"Bass Pro Shops Lures 1,500 Applicants." That was the big story in the Valley Morning Star of Harlingen, Texas, last week. There's a new Bass Pro Shop store opening in that Rio Grande Valley city, and more than 1,500 job-seekers lined up to apply for work.
The Bass Pro Shop in Harlingen will hire 450 people. Some of the jobs are minimum wage; some are much higher. The bottom line is that 450 people will have new jobs in Harlingen when the store opens.
The Bass Pro/Pyramid deal in Memphis is on a much larger scale. Construction on retrofitting the Pyramid is projected to create 1,665 jobs. The store itself will hire 560 people, full- and part-time. The attendant reinvigoration of the nearby Pinch District should stimulate those businesses and bring in new ones. Again, that means jobs, which means tax revenue, which is good news for Memphis.
Much of the cynicism about the Bass Pro deal comes from a misunderstanding of the nature of the new tenant in the Pyramid. It's a glorified "bait shop," say critics. It'll just draw rednecks and hicks. This criticism, I suspect, would not be happening if, say, Macy's had decided to move into that big pointy building.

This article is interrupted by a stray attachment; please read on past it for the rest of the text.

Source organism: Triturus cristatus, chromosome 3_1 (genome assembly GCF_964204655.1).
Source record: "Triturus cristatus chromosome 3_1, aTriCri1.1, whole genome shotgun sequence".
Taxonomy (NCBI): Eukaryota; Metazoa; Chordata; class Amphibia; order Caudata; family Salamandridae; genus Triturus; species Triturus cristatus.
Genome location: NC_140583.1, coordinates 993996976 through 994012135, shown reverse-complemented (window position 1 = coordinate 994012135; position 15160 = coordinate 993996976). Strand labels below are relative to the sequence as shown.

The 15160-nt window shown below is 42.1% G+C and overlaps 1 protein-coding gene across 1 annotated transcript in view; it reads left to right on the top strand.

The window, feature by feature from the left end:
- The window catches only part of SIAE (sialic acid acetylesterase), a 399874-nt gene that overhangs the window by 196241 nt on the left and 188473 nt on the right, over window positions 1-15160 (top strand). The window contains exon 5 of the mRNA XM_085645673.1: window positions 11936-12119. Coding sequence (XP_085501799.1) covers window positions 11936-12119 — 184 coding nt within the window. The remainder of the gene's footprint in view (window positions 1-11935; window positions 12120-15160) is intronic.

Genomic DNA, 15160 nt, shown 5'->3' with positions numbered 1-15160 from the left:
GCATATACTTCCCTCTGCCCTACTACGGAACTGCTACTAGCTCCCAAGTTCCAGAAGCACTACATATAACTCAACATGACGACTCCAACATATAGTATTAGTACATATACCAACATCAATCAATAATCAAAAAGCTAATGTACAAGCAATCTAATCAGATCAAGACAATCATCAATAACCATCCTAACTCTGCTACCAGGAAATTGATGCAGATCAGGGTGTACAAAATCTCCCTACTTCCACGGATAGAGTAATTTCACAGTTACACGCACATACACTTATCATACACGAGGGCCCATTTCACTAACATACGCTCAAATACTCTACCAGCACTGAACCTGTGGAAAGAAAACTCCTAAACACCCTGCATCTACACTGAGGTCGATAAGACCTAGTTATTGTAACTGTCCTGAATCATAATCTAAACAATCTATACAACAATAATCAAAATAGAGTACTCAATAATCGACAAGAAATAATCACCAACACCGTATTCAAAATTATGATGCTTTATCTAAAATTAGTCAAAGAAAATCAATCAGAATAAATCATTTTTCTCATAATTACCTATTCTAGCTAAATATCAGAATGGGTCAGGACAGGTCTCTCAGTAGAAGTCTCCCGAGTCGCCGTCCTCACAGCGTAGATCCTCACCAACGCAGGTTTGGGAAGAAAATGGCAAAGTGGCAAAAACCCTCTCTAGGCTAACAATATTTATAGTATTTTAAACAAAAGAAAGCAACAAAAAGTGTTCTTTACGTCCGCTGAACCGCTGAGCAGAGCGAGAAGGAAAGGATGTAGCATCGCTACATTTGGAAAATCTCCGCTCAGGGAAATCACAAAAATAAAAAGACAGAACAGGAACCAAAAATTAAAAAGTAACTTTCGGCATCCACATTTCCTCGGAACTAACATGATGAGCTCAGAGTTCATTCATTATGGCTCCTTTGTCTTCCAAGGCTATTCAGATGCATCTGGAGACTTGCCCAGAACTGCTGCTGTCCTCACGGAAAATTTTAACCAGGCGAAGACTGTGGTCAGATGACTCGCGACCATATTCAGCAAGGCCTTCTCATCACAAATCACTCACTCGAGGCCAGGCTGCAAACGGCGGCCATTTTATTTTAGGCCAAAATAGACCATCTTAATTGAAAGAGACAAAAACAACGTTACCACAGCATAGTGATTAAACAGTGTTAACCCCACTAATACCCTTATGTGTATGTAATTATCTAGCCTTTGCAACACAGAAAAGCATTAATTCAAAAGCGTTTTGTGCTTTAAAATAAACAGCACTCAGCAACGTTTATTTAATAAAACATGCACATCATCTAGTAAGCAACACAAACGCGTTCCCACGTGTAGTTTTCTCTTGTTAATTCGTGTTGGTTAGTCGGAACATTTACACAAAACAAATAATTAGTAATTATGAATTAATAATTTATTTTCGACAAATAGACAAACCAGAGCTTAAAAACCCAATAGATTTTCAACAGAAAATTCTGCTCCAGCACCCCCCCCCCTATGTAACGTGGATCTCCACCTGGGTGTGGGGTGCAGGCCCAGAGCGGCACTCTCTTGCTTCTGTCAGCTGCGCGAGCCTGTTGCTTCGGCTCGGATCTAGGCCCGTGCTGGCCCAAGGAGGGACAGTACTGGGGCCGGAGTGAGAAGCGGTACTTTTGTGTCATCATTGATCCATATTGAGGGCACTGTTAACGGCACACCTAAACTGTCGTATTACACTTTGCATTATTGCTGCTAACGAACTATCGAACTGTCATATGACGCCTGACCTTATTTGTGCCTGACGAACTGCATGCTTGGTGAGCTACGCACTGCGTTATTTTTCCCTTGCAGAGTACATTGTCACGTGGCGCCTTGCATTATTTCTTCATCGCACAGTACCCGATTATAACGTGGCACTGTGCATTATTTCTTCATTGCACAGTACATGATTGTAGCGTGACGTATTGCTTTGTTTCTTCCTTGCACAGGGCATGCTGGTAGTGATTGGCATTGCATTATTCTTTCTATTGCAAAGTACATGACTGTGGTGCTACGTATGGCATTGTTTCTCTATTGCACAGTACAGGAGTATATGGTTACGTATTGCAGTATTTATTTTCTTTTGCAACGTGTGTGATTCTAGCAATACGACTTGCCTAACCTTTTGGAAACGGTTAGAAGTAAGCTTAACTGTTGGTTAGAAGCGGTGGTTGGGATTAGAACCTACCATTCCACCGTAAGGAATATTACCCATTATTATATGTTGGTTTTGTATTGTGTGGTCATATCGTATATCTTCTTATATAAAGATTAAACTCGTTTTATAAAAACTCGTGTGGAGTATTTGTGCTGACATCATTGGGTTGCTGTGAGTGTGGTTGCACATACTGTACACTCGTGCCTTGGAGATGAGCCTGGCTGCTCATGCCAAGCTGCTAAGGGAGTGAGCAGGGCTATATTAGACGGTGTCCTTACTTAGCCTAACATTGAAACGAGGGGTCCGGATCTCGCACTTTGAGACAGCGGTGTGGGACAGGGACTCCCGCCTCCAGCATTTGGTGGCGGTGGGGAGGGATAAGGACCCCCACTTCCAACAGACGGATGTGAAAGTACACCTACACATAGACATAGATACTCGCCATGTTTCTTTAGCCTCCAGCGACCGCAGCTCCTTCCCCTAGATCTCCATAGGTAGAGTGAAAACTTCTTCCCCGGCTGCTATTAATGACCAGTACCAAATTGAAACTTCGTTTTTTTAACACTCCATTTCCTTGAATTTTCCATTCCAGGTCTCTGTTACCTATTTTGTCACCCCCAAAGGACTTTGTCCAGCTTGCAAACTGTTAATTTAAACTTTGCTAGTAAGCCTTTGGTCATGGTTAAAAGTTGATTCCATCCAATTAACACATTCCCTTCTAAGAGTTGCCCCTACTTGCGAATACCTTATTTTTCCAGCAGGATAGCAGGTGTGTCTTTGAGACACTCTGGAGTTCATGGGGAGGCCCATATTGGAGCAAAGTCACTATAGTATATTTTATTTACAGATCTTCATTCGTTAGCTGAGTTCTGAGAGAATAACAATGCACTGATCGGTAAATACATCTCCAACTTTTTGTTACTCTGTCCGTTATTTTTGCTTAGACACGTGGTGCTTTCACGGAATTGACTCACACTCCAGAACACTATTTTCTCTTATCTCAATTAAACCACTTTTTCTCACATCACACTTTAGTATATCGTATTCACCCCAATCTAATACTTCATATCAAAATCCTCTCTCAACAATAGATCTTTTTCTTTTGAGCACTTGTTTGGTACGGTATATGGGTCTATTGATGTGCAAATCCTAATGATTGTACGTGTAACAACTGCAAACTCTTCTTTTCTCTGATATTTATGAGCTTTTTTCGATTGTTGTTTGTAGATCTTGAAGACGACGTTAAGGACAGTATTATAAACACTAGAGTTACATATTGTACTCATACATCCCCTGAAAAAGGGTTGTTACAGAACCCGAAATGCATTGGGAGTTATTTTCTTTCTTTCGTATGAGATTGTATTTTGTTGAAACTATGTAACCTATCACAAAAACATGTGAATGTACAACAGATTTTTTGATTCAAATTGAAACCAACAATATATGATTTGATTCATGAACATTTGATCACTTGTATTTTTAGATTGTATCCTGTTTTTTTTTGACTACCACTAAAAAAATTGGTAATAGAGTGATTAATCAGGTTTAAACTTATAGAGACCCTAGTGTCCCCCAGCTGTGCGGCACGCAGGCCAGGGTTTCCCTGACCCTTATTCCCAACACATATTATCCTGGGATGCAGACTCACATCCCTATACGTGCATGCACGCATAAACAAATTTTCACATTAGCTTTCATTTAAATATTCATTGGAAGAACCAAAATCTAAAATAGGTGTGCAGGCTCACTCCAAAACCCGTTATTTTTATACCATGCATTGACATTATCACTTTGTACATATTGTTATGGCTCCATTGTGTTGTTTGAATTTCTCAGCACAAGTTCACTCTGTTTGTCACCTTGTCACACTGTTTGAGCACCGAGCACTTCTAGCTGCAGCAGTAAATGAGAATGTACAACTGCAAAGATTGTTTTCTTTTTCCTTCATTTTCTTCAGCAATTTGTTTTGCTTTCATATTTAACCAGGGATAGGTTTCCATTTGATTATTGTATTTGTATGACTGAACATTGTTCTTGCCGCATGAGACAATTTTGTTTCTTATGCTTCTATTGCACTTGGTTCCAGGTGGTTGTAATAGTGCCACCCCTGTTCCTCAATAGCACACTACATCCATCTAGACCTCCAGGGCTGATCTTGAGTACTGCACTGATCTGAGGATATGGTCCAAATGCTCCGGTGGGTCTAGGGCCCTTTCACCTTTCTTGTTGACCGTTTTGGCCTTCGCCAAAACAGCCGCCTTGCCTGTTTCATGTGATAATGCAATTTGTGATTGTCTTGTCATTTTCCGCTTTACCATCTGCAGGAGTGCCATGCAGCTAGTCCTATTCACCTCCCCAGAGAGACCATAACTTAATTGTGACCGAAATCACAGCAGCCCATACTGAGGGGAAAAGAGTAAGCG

That's missing the point. This Bass Pro development is not comparable to a department store. It's way beyond a simple retail establishment. Department stores don't have an indoor cypress swamp with alligators, fish, ducks, gar, and a kayak run. They don't have a mezzanine with a fishing platform, a fly-fishing shop, an arcade, a snake pit, a dining deck, an aviary, lots of boats, and a harbor dock where you can take one out for a test cruise.
This project will draw fresh money into Memphis. Bass Pro says 4 million people a year visit its flagship store in Springfield, Missouri — which isn't exactly on the beaten path. Similar numbers in Memphis would provide a serious boost to the local economy.
This is a potentially huge game-changer for the area, and it's a perfect complement to the casino and music tourism we already get. We need to get over the elitist attitude and embrace the opportunity. Bass Pro isn't Sidney Shlenker redux. This is a hugely successful national company that's moving to town. If they want to paint the Pyramid camo, I'm okay with it, if it puts people to work.